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James Rosado, Temple University
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The endoplasmic reticulum (ER) is a complex dynamic organelle which reaches into the cellular compartments of a neuron, including dendritic spines. For this talk we will explain the model equations that govern the ion exchange mechanisms located on the plasma membrane (PM) of the neuron and the exchange mechanisms located on ER membrane. We will also demonstrate for different spine-dendrite morphologies, modifying calcium influx rate at the synapse of the spine, and modifying the density of receptors on the ER membrane affects calcium propagation through the spine-dendrite.
Tarik Aougab, Haverford College
Abstract: In joint work with Max Lahn, Marissa Loving, and Sunny Yang Xiao, we showed recently that a regular cover of surfaces is determined by which closed curves on the base surface admit simple elevations to the cover. This theorem was motivated by a question related to pairs of isospectral hyperbolic surfaces arising from Sunada’s construction, but the assumption of regularity prevented the result from being applicable in that context. In joint work with Max, Marissa, and Nick Miller, we are now able to drop this assumption. We’ll discuss the motivation, some of the ideas used in the arguments, and where there is still work to do.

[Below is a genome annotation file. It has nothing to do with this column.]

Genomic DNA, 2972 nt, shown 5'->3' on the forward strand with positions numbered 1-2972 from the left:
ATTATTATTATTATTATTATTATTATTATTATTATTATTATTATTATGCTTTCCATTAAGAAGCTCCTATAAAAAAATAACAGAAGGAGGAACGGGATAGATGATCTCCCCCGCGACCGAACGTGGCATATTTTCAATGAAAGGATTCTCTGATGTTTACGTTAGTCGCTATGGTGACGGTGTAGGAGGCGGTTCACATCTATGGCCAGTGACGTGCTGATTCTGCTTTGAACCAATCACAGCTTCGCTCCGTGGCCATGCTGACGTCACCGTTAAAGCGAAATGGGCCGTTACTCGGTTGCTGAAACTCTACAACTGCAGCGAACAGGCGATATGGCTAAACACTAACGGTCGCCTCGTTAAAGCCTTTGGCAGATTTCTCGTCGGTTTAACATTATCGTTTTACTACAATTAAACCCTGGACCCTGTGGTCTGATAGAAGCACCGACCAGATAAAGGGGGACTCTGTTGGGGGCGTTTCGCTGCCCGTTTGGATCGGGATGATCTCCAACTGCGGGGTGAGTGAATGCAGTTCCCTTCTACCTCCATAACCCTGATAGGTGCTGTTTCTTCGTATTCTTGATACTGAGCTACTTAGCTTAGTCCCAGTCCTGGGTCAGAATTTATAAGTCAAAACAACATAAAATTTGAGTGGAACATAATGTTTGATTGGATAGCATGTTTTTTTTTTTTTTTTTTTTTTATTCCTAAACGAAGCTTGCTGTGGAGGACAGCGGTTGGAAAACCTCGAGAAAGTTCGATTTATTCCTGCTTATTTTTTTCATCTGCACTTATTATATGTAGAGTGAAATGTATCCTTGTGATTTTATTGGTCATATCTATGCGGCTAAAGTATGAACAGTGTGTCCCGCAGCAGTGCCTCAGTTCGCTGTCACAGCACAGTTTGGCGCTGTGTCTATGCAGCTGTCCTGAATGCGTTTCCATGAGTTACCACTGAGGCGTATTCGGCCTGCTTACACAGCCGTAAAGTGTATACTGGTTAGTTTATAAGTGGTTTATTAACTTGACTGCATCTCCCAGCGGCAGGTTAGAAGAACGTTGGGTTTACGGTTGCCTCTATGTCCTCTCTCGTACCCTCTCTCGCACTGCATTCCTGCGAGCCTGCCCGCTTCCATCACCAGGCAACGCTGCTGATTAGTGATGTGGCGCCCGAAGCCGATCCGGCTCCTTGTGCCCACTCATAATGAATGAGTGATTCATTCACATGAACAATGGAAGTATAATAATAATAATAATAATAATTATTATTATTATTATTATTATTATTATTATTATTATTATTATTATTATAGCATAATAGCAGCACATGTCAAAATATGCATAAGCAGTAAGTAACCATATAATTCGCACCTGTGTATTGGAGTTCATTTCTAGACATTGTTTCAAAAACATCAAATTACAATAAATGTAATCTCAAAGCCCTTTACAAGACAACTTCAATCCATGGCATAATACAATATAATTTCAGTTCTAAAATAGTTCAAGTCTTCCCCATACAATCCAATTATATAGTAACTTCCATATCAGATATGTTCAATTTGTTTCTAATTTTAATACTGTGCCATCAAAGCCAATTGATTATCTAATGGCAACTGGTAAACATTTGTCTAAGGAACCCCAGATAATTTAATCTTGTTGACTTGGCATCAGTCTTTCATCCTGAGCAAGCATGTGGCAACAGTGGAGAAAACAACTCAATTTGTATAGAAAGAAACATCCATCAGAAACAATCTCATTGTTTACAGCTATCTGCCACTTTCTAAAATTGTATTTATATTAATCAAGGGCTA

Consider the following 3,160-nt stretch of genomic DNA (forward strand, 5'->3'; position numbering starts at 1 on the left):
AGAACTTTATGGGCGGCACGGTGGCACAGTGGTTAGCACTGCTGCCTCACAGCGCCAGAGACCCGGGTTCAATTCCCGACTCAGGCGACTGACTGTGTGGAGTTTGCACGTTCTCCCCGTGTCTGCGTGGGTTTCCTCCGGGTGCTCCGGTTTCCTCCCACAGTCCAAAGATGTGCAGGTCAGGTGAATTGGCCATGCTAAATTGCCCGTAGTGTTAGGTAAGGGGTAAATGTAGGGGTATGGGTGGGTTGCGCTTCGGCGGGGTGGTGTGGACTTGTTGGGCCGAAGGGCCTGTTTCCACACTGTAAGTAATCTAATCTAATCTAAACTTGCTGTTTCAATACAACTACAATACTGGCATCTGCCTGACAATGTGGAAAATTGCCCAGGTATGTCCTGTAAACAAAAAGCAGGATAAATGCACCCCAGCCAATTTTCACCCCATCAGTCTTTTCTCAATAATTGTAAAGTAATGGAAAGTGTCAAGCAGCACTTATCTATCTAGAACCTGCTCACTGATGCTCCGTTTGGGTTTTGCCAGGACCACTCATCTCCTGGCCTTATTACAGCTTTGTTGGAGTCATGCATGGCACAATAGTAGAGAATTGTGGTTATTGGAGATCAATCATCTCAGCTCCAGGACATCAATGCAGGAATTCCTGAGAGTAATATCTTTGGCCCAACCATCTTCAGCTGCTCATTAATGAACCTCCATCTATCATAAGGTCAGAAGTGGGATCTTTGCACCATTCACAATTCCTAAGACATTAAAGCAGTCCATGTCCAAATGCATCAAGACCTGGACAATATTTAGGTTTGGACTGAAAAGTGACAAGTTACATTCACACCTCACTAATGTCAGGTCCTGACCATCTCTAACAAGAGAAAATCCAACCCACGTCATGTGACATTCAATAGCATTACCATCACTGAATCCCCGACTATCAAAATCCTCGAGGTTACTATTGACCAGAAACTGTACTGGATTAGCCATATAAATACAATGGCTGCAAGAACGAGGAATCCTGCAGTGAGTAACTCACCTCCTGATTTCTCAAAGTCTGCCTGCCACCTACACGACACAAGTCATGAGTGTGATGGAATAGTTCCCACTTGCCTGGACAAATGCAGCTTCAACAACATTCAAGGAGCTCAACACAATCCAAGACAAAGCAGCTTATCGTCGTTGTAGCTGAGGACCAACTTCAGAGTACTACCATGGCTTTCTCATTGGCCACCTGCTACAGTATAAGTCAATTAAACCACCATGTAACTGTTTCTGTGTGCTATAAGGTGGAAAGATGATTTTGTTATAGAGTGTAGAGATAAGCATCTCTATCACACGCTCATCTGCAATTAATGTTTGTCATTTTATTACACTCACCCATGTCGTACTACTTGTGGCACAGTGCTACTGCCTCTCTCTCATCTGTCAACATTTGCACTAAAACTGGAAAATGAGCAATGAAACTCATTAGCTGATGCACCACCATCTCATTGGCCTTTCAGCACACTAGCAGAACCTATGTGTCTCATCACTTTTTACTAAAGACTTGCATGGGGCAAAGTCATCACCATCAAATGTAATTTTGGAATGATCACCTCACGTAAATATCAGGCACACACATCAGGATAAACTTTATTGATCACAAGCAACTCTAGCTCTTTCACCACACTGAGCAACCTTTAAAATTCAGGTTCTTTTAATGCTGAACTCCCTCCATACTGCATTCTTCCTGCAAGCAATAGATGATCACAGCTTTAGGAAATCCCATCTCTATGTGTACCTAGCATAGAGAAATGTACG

Alex Ahn, Temple University
Abstract: Since the discovery of Shor's algorithm in 1994, quantum computing has been advertised as the next big revolution in computer science as well as in quantum chemistry and cryptography. In this talk, I will introduce Grover's algorithm and its extension as a search algorithm on general graphs. I will discuss ways in which the promise of quantum computing has been exaggerated, and ways in which we may expect to see substantive contributions from the field to our understanding of complexity theory. Finally, I will demonstrate some recent results from simulations of quantum search on random graphs.
There are no conferences this week.